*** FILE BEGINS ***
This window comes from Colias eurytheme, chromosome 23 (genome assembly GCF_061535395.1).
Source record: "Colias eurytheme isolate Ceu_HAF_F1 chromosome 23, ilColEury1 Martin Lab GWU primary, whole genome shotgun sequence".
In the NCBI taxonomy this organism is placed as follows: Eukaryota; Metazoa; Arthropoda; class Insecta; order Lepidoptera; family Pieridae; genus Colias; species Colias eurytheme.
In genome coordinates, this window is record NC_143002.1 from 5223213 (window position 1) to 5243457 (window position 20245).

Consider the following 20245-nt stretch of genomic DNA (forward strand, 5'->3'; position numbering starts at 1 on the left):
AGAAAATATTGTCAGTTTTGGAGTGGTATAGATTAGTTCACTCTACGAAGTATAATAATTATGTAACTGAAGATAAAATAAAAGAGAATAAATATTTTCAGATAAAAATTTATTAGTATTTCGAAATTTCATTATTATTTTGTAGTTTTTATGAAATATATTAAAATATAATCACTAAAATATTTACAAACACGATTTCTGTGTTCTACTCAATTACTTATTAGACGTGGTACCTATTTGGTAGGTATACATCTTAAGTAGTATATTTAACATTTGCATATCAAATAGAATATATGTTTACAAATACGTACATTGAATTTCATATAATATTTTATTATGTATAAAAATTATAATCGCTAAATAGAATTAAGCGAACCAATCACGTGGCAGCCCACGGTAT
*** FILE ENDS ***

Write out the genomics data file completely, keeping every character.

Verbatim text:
This window comes from Colias eurytheme, chromosome 23 (genome assembly GCF_061535395.1).
Source record: "Colias eurytheme isolate Ceu_HAF_F1 chromosome 23, ilColEury1 Martin Lab GWU primary, whole genome shotgun sequence".
In the NCBI taxonomy this organism is placed as follows: Eukaryota; Metazoa; Arthropoda; class Insecta; order Lepidoptera; family Pieridae; genus Colias; species Colias eurytheme.
In genome coordinates, this window is record NC_143002.1 from 5223213 (window position 1) to 5243457 (window position 20245).

Consider the following 20245-nt stretch of genomic DNA (forward strand, 5'->3'; position numbering starts at 1 on the left):
AGAAAATATTGTCAGTTTTGGAGTGGTATAGATTAGTTCACTCTACGAAGTATAATAATTATGTAACTGAAGATAAAATAAAAGAGAATAAATATTTTCAGATAAAAATTTATTAGTATTTCGAAATTTCATTATTATTTTGTAGTTTTTATGAAATATATTAAAATATAATCACTAAAATATTTACAAACACGATTTCTGTGTTCTACTCAATTACTTATTAGACGTGGTACCTATTTGGTAGGTATACATCTTAAGTAGTATATTTAACATTTGCATATCAAATAGAATATATGTTTACAAATACGTACATTGAATTTCATATAATATTTTATTATGTATAAAAATTATAATCGCTAAATAGAATTAAGCGAACCAATCACGTGGCAGCCCACGGTAT